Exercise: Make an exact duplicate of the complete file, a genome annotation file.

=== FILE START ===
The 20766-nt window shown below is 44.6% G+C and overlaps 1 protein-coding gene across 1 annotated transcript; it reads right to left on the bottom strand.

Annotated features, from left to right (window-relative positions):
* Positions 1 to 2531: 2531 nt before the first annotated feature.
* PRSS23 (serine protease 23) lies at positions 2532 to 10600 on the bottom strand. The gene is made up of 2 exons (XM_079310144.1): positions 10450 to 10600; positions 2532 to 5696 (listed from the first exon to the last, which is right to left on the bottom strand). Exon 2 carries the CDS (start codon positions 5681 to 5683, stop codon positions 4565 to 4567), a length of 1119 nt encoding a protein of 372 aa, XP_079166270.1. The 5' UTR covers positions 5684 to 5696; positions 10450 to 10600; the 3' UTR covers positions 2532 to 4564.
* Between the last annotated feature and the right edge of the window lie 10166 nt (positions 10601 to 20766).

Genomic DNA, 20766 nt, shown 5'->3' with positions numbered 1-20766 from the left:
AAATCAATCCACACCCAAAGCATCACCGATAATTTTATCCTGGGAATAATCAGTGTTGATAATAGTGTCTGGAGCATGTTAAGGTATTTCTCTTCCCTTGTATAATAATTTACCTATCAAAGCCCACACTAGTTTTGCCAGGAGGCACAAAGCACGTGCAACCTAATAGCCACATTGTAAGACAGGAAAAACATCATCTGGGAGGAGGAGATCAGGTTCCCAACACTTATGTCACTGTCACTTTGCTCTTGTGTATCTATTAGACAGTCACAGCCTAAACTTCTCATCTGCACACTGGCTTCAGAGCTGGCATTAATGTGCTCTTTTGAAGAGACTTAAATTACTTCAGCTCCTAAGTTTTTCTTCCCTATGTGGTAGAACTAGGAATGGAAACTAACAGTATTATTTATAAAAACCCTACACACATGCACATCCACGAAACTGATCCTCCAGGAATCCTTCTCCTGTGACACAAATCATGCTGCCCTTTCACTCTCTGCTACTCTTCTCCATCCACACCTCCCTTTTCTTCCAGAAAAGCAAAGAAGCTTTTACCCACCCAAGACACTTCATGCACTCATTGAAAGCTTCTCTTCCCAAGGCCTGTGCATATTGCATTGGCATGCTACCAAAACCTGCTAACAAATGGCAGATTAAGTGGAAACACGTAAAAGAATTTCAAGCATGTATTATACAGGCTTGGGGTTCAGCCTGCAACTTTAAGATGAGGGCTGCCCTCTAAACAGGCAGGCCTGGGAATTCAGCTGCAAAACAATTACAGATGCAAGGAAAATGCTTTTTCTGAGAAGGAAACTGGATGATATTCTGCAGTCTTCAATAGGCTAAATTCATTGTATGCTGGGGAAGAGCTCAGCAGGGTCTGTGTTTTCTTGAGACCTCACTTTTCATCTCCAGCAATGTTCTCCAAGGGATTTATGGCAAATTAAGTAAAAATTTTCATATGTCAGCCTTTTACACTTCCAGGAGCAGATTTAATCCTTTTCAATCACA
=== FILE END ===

The 20766-nt window shown below is 44.6% G+C and overlaps 1 protein-coding gene across 1 annotated transcript; it reads right to left on the bottom strand.

Annotated features, from left to right (window-relative positions):
* Positions 1 to 2531: 2531 nt before the first annotated feature.
* PRSS23 (serine protease 23) lies at positions 2532 to 10600 on the bottom strand. The gene is made up of 2 exons (XM_079310144.1): positions 10450 to 10600; positions 2532 to 5696 (listed from the first exon to the last, which is right to left on the bottom strand). Exon 2 carries the CDS (start codon positions 5681 to 5683, stop codon positions 4565 to 4567), a length of 1119 nt encoding a protein of 372 aa, XP_079166270.1. The 5' UTR covers positions 5684 to 5696; positions 10450 to 10600; the 3' UTR covers positions 2532 to 4564.
* Between the last annotated feature and the right edge of the window lie 10166 nt (positions 10601 to 20766).

Genomic DNA, 20766 nt, shown 5'->3' with positions numbered 1-20766 from the left:
AAATCAATCCACACCCAAAGCATCACCGATAATTTTATCCTGGGAATAATCAGTGTTGATAATAGTGTCTGGAGCATGTTAAGGTATTTCTCTTCCCTTGTATAATAATTTACCTATCAAAGCCCACACTAGTTTTGCCAGGAGGCACAAAGCACGTGCAACCTAATAGCCACATTGTAAGACAGGAAAAACATCATCTGGGAGGAGGAGATCAGGTTCCCAACACTTATGTCACTGTCACTTTGCTCTTGTGTATCTATTAGACAGTCACAGCCTAAACTTCTCATCTGCACACTGGCTTCAGAGCTGGCATTAATGTGCTCTTTTGAAGAGACTTAAATTACTTCAGCTCCTAAGTTTTTCTTCCCTATGTGGTAGAACTAGGAATGGAAACTAACAGTATTATTTATAAAAACCCTACACACATGCACATCCACGAAACTGATCCTCCAGGAATCCTTCTCCTGTGACACAAATCATGCTGCCCTTTCACTCTCTGCTACTCTTCTCCATCCACACCTCCCTTTTCTTCCAGAAAAGCAAAGAAGCTTTTACCCACCCAAGACACTTCATGCACTCATTGAAAGCTTCTCTTCCCAAGGCCTGTGCATATTGCATTGGCATGCTACCAAAACCTGCTAACAAATGGCAGATTAAGTGGAAACACGTAAAAGAATTTCAAGCATGTATTATACAGGCTTGGGGTTCAGCCTGCAACTTTAAGATGAGGGCTGCCCTCTAAACAGGCAGGCCTGGGAATTCAGCTGCAAAACAATTACAGATGCAAGGAAAATGCTTTTTCTGAGAAGGAAACTGGATGATATTCTGCAGTCTTCAATAGGCTAAATTCATTGTATGCTGGGGAAGAGCTCAGCAGGGTCTGTGTTTTCTTGAGACCTCACTTTTCATCTCCAGCAATGTTCTCCAAGGGATTTATGGCAAATTAAGTAAAAATTTTCATATGTCAGCCTTTTACACTTCCAGGAGCAGATTTAATCCTTTTCAATCACA